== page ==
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Post by drumsound » Wed Aug 18, 2010 2:39 pm

Mane1234 wrote:
Use a mic cable and measure so that the two mics are equidistant from the BD. They should then be phase coherent to each other. Then check the coherency of the room mics to the other mics
I have a question about where exactly on the BD are we measuring from? Where the beater hits? Wouldn't you want the distance to be from the BD mic?
I have someone hold the cable on the top of the outside BD rim. My thinking on this is that I was the mics equidistant from the resonant head of the BD.

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Post by drumsound » Wed Aug 18, 2010 2:44 pm

Fletcher wrote:If someone wants to take the time to measure where their "room mics" go, bless them -- the reality is that where those mics are placed is pretty much a "random phase" event... meaning that there are so many reflections being captured that ALL arrive at different times that where the mics are in relation to the drums is generally irrelevant.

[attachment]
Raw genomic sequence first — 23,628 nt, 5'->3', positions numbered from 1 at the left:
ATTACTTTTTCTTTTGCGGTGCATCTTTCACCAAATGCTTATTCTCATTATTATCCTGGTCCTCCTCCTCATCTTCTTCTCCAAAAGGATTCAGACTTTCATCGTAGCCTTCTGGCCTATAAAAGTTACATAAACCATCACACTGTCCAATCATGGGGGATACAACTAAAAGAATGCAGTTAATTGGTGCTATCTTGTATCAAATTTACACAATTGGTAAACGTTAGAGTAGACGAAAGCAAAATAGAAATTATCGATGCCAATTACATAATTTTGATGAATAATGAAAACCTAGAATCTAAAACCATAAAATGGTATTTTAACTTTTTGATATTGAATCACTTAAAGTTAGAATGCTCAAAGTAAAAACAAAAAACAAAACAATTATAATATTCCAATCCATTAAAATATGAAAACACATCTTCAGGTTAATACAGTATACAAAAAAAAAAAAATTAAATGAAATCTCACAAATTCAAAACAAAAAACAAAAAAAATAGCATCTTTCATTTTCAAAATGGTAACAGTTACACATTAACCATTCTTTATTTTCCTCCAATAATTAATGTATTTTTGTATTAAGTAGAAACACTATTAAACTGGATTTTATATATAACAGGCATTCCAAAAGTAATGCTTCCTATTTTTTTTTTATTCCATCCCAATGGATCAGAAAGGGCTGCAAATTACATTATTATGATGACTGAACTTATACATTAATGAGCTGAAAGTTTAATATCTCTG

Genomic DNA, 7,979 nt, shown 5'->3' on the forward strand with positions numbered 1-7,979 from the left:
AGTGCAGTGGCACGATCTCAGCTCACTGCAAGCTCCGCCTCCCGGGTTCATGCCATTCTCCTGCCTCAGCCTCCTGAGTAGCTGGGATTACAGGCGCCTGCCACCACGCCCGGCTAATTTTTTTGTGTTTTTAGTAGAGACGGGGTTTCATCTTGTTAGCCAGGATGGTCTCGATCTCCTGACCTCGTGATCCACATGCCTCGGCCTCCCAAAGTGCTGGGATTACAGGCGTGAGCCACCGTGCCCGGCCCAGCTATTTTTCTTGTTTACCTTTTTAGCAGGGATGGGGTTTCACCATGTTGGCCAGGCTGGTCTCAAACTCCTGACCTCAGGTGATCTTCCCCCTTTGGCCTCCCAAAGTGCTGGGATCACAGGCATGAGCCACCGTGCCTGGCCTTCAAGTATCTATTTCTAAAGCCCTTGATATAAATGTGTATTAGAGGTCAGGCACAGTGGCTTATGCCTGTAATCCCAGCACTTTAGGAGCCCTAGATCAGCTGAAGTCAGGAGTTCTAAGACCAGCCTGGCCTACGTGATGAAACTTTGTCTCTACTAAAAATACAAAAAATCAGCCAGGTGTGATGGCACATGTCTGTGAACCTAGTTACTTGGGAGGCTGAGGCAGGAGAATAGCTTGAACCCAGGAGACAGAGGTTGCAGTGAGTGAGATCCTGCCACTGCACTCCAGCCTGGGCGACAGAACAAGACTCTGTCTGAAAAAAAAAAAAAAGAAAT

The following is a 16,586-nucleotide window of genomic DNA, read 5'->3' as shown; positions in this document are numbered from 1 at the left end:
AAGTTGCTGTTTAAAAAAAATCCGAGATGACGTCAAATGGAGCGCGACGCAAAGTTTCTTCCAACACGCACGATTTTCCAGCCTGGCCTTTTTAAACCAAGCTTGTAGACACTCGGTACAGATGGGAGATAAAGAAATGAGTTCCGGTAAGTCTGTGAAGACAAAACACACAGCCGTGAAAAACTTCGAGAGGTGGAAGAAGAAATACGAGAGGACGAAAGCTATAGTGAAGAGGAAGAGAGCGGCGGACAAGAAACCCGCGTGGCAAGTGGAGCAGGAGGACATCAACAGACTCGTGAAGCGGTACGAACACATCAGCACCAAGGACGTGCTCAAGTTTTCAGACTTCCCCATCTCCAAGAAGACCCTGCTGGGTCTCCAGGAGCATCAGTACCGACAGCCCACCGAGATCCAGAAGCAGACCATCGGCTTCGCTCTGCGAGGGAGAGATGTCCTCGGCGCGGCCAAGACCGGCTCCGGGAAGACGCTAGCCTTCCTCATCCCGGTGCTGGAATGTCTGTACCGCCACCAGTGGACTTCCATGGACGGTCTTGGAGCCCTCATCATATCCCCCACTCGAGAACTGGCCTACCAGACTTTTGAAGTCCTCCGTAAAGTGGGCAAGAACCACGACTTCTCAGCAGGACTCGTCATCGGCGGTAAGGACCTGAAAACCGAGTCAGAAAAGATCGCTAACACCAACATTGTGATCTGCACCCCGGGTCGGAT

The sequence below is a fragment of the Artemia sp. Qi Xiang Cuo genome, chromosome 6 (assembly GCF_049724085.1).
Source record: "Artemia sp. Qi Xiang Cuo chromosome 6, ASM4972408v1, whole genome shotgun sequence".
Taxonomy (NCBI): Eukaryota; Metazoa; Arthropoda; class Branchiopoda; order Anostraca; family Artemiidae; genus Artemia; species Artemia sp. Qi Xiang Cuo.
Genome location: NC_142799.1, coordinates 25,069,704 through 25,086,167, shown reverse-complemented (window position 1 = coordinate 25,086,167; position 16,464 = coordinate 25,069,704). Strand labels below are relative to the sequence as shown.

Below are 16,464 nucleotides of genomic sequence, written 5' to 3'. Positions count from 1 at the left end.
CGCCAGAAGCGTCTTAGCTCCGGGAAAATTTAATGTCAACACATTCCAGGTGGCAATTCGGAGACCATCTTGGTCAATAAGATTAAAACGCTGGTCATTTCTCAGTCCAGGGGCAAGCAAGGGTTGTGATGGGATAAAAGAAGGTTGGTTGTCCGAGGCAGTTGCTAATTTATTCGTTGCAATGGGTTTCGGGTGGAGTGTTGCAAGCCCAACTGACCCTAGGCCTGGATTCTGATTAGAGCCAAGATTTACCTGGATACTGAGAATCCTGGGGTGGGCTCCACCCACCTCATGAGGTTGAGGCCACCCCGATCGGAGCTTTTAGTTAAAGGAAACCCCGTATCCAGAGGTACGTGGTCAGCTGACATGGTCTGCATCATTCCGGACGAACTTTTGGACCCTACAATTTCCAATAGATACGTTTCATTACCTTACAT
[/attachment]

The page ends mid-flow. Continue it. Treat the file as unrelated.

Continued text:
If you are concerned, check the room mics in relation to the drum kit in "one speaker mono" and listen to what happens with information below 250Hz. If it gets "thinner" you might want to move the room mics around until it doesn't. Depending on the room, and especially in smaller rooms with ceilings lower than like 12 ft. [4 meters] you will get a bump in the midrange that may be a bit "boxy" sounding... but that is more due to the nature of the room than the placement of the microphones.

Putting the mics on the floor works... right up until somebody steps on them or trips over them. I know a guy that had "reinforced chicken wire" cages built [and painted bright orange] because he had one too many mics trod upon by a guitar player.

Peace.
You mentioned the one speaker mono thing years ago at Gearslutz. I tried it shortly after and have used it every time I've tracked drums since. It's a hugely useful and simple thing to do when getting drum sounds. Thanks again!